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I'm naturally left handed and left eye dominant, BUT I learned to shoot right handed and switch eyes. Wasn’t something I planned, but it seems like playing with Garands, M14s and M16s may have had something to do with it. Give your boy a while then try putting a patch on his left eye and go back to the right hand. Once he see he can shoot that way, remove the patch and have him shut the dominant/left eye. This will force dominance to the right. I’ve switched so often I don’t even need to close an eye anymore. I've a mixture of LH and RH bolt guns plus my car guns are situated for my right hand. And when the gun goes bang both eye are open. Charlie, a fellow sinister fellow, once accused me of being weird. Maybe but it works.
 

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Nobody "taught" me to shoot, until I joined the military. Both in the beginning when it was just me, and also after I joined up, I always shot with both eyes open. Rifle, pistol, makes no difference.Of course, I've never used a scope, though... just iron sights, or the occasional red dot sight in the military.

I was as the range the other night, and there was two "couples" there, very young kids (between 18 and 22). The boyfriends were trying to teach the girlfriends how to shoot, and the range officers stepped in. Seemed one of the girls had an eye dominance problem, left eye/right handed. Once this was identified, she picked things up very quickly, and shot VERY well for a first timer. With a .40 auto pistol, and a .45, no less! She was a skinny little thing - and very cute, too!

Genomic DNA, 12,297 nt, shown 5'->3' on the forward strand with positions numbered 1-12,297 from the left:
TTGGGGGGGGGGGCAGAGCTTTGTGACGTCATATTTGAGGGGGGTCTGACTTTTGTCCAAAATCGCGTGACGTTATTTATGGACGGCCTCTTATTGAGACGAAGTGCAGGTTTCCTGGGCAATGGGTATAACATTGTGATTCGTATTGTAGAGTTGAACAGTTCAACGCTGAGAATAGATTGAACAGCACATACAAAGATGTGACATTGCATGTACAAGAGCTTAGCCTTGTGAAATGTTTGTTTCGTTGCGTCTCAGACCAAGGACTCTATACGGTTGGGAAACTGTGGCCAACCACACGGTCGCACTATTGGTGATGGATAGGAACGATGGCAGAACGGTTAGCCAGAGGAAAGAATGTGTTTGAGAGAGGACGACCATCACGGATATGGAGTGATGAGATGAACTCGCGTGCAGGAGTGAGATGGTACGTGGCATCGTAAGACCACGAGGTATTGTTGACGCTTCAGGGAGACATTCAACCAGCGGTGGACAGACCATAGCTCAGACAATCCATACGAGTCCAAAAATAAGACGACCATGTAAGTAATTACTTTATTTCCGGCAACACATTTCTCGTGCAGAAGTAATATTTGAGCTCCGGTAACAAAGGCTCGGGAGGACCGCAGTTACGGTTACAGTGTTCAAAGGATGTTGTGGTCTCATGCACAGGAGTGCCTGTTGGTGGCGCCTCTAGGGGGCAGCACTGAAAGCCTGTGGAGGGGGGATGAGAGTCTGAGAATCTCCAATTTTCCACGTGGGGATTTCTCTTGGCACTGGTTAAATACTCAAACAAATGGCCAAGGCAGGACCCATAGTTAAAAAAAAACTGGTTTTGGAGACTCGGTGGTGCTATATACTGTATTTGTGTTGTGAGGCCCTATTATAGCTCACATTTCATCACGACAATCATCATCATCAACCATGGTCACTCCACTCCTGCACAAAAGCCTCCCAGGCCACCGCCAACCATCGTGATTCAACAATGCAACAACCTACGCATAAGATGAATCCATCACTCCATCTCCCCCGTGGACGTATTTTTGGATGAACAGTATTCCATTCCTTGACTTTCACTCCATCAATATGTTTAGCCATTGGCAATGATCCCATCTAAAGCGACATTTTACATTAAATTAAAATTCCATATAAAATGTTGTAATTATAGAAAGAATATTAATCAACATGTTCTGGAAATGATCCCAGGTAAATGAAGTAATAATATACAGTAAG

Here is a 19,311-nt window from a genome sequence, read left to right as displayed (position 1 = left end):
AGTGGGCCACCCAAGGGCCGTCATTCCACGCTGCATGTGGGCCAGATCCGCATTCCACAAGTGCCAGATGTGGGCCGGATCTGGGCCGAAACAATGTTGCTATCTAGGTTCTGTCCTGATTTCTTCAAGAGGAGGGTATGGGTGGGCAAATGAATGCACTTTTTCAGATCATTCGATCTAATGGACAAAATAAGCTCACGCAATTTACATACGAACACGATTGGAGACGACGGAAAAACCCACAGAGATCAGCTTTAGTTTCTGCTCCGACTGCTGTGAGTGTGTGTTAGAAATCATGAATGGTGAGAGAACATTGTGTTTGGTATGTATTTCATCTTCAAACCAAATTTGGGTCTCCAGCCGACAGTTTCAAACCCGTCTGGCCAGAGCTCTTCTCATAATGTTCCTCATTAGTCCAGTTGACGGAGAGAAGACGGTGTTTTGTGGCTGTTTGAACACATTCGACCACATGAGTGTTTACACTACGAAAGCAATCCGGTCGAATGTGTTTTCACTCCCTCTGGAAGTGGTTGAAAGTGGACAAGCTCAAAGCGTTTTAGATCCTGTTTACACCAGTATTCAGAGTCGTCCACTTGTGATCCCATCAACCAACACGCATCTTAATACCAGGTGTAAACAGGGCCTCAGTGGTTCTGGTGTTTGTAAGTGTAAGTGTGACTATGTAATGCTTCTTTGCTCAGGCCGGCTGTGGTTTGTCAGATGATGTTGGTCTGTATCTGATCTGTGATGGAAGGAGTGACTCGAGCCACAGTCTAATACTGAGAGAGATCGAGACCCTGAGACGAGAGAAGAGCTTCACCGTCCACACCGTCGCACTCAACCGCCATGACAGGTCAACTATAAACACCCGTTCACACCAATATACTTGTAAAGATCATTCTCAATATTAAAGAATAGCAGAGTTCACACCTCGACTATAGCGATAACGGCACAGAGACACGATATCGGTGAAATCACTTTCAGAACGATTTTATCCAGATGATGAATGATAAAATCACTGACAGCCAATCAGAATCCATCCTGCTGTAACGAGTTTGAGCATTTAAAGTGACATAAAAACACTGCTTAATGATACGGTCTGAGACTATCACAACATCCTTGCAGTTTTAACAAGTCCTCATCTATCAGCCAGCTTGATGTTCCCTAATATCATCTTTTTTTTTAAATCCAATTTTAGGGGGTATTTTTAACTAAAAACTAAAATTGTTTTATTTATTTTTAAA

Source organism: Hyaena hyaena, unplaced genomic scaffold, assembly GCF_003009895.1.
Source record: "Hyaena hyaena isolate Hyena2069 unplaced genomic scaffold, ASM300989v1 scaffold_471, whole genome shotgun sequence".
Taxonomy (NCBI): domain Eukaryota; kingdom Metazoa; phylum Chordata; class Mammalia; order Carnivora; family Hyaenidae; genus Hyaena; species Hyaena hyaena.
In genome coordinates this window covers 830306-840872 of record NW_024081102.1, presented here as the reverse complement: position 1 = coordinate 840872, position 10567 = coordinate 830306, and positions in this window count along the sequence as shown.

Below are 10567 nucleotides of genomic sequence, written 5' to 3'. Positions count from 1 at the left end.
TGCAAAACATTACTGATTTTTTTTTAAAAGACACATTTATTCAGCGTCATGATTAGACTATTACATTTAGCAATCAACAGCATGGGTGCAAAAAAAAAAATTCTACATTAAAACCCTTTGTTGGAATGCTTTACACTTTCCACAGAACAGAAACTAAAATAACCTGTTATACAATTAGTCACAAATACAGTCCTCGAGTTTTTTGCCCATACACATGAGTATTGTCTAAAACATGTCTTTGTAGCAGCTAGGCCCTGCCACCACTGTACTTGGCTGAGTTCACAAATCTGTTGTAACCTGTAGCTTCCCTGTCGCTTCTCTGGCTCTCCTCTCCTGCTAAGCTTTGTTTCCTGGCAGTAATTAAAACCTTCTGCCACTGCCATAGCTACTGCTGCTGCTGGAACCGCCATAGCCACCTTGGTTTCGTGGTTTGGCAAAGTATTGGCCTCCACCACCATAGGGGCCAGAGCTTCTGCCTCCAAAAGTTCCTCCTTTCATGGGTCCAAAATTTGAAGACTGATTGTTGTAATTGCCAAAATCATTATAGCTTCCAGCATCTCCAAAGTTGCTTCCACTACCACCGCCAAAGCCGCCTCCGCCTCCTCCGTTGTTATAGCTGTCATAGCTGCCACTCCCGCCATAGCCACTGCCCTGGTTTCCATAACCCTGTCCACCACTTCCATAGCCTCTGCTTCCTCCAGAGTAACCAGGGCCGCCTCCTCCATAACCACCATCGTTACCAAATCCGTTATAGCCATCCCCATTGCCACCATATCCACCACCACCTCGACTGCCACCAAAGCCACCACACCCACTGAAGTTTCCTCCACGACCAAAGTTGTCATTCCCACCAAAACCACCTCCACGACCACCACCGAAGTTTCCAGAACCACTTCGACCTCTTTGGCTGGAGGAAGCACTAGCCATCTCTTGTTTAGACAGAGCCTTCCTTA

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:D Here's my opinion. It hasn't been casually arrived:

When I shoot, either, trap or skeet I DO keep both my eyes open; but when I’m looking for a fast front sight on a pistol I squint with my non-dominant eye. I do this because (Like many other people) my own vision isn’t perfect; and I have experienced, ‘target distortion’ while keeping both eyes open on a fixed point.

We’re not talking about wing shooting, here – it’s all about CQB pistol combat! The fact is that very few people have perfect, ‘cooperative vision’. In order to avoid the chance of parallax, and acquire the front pistol sight AS QUICKLY AS POSSIBLE my suggestion would be to, at least, squint with your off-eye as you seek to acquire that front sight. Once you start shooting, if you want to open both eyes – fine!

And, oh yeah, I don’t use any of these techniques on targets inside 3 yards. I continue to disobey every instructor I, ever, had and, ‘instinct’ shoot these – but that’s a subject for a whole new thread. :wink: